The fall of the 25-year red bastion was greeted with total disbelief. Some students broke into tears and there was an immediate, albeit belated, consolidation of leftist forces. Different splinter groups, who till the other day were campaigning against each other, joined up to celebrate Batti Lals victory.
Many of them claimed the ABVP gained because the various Left student groups, including the SFI, AISF and AISA, fought separately. They won by default, Ellora, a PhD student of the School of International Studies said emphatically.. Some Leftists acknowledged that we lacked strategy.
Leaders of the left, which was split into five groups, agree that the movement needed a rethink. We needed this lesson. Left fragmentation was complete this time. How does a newcomer distinguish between five different groups, all chanting Lal Salam and saluting the red salute? asks an introspective leftist. It may also be a sign of the times, though. The campus, which has produced highly articulate leaders like Sitaram Yechury, has lost out on the quality of leadership and debate. Pranay, former JNU students union president and AISA (CPI-MLs student wing) ideologue, distinguishes between post-1990 and pre-1990 JNU, and cites the changed culture and background of the students as a reason for the right-wing victory.
The ABVP would make use of the victory to project itself as an organisation with an appeal for the intelligentsia, he said. They will dilute the culture of struggle.
We did not allow the Muslim vote to polarise this time, said a justifiably smug Pradeep Tandon, vice-president of the ABVP unit. Mandir was not raised at all.
Nationalism was the issue. Taking a dig at the ideology-spouting left, Tandon said there was no point in idle ideology. God is in the implementation. And he plans to focus on just that. The party would concentrate on solving students problems.
Reacting to the results, BJP leader Govindacharya, who had been working to strengthen the ABVP in the campus said: This is the indication that Indian enlightened youth is inspired by the fountain of Indian nationalism -- tht is Hindutva -- and they have discarded Marxism as well as marketism.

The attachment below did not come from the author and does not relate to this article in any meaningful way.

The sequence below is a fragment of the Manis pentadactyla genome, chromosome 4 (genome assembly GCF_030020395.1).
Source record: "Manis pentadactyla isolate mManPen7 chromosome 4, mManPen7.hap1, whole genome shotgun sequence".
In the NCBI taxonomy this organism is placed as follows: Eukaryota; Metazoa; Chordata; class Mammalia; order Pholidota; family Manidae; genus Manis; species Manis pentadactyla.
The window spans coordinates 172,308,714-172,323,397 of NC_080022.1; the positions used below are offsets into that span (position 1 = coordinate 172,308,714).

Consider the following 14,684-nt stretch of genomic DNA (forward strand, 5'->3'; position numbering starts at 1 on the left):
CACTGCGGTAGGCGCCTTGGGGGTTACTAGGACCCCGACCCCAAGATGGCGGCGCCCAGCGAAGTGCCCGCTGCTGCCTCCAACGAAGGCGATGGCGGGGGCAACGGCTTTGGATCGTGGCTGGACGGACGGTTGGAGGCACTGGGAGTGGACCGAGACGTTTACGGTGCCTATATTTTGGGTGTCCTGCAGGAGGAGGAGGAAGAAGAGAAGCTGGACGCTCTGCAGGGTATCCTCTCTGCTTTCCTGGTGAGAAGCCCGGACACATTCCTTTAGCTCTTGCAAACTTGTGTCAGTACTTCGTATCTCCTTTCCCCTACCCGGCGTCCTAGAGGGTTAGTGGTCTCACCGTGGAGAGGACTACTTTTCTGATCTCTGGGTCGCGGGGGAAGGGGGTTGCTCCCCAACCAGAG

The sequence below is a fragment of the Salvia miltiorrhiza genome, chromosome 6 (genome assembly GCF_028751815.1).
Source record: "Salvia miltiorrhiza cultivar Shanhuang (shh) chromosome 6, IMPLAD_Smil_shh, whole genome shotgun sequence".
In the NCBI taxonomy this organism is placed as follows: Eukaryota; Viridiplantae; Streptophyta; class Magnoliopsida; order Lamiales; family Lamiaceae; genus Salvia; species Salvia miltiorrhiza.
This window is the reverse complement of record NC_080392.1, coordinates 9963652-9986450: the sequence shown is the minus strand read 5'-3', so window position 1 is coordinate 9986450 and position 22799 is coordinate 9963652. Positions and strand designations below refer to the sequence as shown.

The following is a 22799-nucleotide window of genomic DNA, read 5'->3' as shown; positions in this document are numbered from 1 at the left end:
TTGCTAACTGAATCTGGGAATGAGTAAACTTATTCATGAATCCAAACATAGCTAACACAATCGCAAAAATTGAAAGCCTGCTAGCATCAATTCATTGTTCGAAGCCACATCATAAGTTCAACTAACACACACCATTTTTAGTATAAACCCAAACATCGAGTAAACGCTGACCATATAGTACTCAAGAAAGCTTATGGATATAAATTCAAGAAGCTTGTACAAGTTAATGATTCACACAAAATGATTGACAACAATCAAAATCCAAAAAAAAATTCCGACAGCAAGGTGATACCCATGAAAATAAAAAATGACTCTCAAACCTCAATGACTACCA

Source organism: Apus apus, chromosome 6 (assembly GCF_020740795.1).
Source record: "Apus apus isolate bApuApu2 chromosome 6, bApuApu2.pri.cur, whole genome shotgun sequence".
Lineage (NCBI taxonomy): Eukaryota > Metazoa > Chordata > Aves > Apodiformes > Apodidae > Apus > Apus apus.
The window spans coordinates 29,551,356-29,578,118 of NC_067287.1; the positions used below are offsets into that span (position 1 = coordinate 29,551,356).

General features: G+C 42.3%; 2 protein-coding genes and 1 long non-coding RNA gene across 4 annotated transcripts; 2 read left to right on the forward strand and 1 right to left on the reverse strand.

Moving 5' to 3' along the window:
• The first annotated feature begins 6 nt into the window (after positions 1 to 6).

Although, as an SFI activist insists, its not a positive vote, the right wing ideology has gained in respectability. The ABVP has managed to bring its ideology on to the campus agenda. While the partys issues like Kashmir and nationalism, for instance used to be sidelined once, now they are part of the debate. Its stand on privatisation of education, which echoes the BJP line, is pitted against the Lefts antagonism towards any kind of private participation.
But the most important aspect revealed by the results known, but not shown for a long time is that the JNU has lost its island status. The campus has integrated with national politics. The ideology of every national party, from the Samata to the Shiv Sena, is represented here. Every section of the population has an echo the dalits, the OBCs, women. And every dirty trick in the book is played, too.
But can the parivar repeat this victory? Tandon is confident but, says Pranay, that will depend on how complacent we are. He feels the Left would consolidate and adds: JNU has a strange quality of self-revival.